By Mike Small
There’s a new book out which identifies dramatic ‘What If?’ scenarios in UK politics. Instead of the obvious question: what if Alan Rough had tipped Willy van de Kerkhof’s shot over the bar in the Estadio Mendoza in 1978? Would we be thirty years into constitutional change? Incredibly Francis Becket chooses instead to focus on key moments when fate decides who is going to be PM. In The Prime Ministers Who Never Were: a Collection of Counterfactuals Francis Becket asks what if John Smith had become Prime Minister, not Tony Blair? What if Oswald Moseley, Hugh Gaitskell, Norman Tebbitt, Neil Kinnock, David Miliband or Michael Foot had entered No 10?
Reviewing it Chris Mullin is massively generous to John Smith, speculating that: “The Millennium Dome would not have got off the ground. Spin and focus groupery and all the rest of the New Labour alchemy would be unheard of. Bernie Ecclestone’s £1m cheque would have been returned uncashed. We would have been spared the spectacle of a serving prime minister being interviewed as part of a police inquiry into cash for honours.”
It’s the sort of parlour game exercise of our cadaver politics. Zombie Nation stuff. What do you when nothing matters and you can’t change anything? Get excited about AV? Write books about Ramsay MacDonald? In this line Neal Lawson (chair of Compass) over at the New Statesman is worried. Pondering Ed Miliband’s awkward occupancy of the Labour Party leadership he asks ‘What If? Labour had won in 2010?’ It’s not a pretty prospect.
To the eerie sound of chickens coming home to roost Lawson counts off Labours wasted years:
“Celebration, then what? Then this: a Labour government implementing the harshest cuts to the public services since the Thatcher era; rubber stamping huge tuition-fee increases, introduced through John Browne’s review which was initiated by Labour; which was initiated by Labour; sanctioning yet more academy schools; introducing destabilising welfare reforms. Throw in what Labour promised but never delivered during its first three terms, such as Trident renewal and the full introduction of identity cards, and the thought becomes decidedly uncomfortable.
Then remember what Labour did in office. It said that ownership didn’t matter and there was nothing wrong with people becoming filthy rich. It indulged Rupert Murdoch and the bankers – and we cheered as taxes went down and house prices went up. It was Labour that allowed alcohol to get cheaper and made access to gambling easier. It was Labour that tried to sell off Royal Mail and opened the way for the privatisation of the NHS and education.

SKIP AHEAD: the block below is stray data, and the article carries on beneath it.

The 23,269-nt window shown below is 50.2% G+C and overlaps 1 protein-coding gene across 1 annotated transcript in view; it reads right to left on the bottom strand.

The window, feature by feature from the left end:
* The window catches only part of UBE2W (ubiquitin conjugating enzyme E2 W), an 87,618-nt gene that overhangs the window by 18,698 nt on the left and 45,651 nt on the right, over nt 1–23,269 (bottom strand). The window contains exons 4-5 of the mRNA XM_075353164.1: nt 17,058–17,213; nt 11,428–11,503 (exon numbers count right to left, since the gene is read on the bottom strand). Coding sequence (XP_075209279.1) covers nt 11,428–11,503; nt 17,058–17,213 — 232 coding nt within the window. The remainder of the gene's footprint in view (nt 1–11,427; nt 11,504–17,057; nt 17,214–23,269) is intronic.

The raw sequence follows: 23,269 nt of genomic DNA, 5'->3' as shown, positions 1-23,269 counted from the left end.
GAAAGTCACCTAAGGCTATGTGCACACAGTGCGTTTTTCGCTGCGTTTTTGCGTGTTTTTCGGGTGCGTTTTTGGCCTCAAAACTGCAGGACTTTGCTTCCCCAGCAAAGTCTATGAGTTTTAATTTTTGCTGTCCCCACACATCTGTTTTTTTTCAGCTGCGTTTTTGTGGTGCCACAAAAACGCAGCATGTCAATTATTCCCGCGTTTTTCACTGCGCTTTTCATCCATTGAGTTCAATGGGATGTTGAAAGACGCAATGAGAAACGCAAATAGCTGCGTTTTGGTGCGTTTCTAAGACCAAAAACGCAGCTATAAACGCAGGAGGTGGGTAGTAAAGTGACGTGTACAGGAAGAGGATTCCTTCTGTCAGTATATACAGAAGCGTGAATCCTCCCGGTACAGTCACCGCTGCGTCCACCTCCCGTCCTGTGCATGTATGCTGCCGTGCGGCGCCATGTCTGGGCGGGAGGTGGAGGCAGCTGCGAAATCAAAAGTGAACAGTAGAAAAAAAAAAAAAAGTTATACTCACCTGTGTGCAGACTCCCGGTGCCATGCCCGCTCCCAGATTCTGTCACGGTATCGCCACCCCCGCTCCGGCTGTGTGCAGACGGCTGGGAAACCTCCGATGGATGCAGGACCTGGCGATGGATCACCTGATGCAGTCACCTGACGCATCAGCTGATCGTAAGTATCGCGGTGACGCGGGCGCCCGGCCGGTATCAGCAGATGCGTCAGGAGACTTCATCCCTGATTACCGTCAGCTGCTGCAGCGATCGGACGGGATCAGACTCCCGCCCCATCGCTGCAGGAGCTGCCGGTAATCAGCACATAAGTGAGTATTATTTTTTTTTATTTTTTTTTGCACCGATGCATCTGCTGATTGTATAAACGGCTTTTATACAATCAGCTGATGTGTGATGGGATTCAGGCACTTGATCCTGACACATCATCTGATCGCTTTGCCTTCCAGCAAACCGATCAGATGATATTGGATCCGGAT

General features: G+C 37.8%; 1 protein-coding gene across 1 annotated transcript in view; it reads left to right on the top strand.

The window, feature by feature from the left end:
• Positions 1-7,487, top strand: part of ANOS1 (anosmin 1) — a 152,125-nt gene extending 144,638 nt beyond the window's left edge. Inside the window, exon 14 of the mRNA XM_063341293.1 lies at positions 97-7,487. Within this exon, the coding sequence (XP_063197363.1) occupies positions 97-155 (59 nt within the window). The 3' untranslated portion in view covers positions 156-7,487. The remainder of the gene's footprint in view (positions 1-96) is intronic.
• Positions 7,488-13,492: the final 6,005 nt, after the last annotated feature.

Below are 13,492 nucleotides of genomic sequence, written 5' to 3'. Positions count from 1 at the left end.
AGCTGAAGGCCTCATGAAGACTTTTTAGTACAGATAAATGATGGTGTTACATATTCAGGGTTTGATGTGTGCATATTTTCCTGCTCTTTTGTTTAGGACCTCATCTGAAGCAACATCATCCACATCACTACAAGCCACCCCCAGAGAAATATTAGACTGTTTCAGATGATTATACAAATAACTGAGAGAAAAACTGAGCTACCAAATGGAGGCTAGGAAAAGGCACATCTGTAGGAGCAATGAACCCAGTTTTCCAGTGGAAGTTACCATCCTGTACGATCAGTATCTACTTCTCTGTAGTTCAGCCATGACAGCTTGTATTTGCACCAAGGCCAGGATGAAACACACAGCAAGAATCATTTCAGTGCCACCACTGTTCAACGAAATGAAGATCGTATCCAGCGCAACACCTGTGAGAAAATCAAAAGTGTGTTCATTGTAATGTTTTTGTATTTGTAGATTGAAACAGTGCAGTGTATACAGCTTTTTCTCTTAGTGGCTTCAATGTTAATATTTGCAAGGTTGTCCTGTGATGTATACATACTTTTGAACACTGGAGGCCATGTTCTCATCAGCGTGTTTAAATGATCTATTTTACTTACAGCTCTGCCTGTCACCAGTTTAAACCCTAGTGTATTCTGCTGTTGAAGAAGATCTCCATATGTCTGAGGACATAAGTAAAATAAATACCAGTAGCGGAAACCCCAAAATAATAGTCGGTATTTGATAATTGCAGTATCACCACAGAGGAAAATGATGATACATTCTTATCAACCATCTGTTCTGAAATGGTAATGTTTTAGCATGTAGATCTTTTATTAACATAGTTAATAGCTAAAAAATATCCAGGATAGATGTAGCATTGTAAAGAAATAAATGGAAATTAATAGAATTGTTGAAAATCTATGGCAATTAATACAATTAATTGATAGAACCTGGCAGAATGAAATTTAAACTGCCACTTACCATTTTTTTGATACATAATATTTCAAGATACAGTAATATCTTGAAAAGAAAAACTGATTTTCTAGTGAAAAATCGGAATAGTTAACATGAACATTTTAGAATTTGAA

Successive Labour chancellors boosted the economy by inflating an unsustainable debt bubble and proclaimed that they had ended “boom and bust”. On Labour’s watch, the far right grew in strength, because immigration was used to undercut wages. Worst of all, the poor got poorer and the planet burned.”
But if Labour lose on 5th May it’s not their failed time in office that will have caused them – it’s their failure in opposition.
With the People’s Toff and the increasingly miserable Krampus figure of Nick Clegg Labour should be romping home. It’s testimony to the complete failure of Miliband to master any sense of direction or vision that Labour are struggling to make an impact in this election.
They have a gift of a Bullingdon Club cabinet and a dynamic young movement in UK Uncut – a wellspring of discontent and yet, bereft of energy and sapped of ideas they remain enthralled to the Blairite vision. How else can you explain that not a single Labour MP managed to attend the Six Billion Ways event in East London last month?
The blurb is keen: “From the grassroots to the global, communities and movements are imagining and creating a world where people and planet come before profit, and democracy trumps corporate power.”
Isn’t that the sort of idealism we were hoping for from Red Ed? Does anyone remember the frothing media on Ed’s appointment? He was portrayed as having just left a long meeting taking a hooka pipe with Sub Commandante Marcos before announcing re-nationalisation of the coal board. Instead we have incessant talk of the ‘squeezed middle?’
Lawson , who was a former speech-writer and advisor to Gordon Brown concludes bleakly: ‘Labour is lost. Labour has turned from exhaustion to confusion.’
The reality is that if a rudderless Labour party lose the Scottish election it will be not because voters remember Blair’s disastrous illegal foreign policy, Brown’s shambolic economic policy, or the Labour government’s privatisation programme. It will be because they have nothing to say and the cobbled together mix of ‘less cancer’, ‘tough on knife crime’ and ‘apprenticeships’ is such a paltry offering they will have failed to convince their core vote, never mind winning a mandate.
After May 5th all the leaders heads are on the line. If Gray doesn’t win he’ll have to go. Goldie, who everybody likes (but only because she has no chance of being anywhere near Bute House) is surrounded by foes and though holding it together is vulnerable. Tavish has already gone. And would Salmond continue if he loses?
There may be a lot more What If? debates to be had.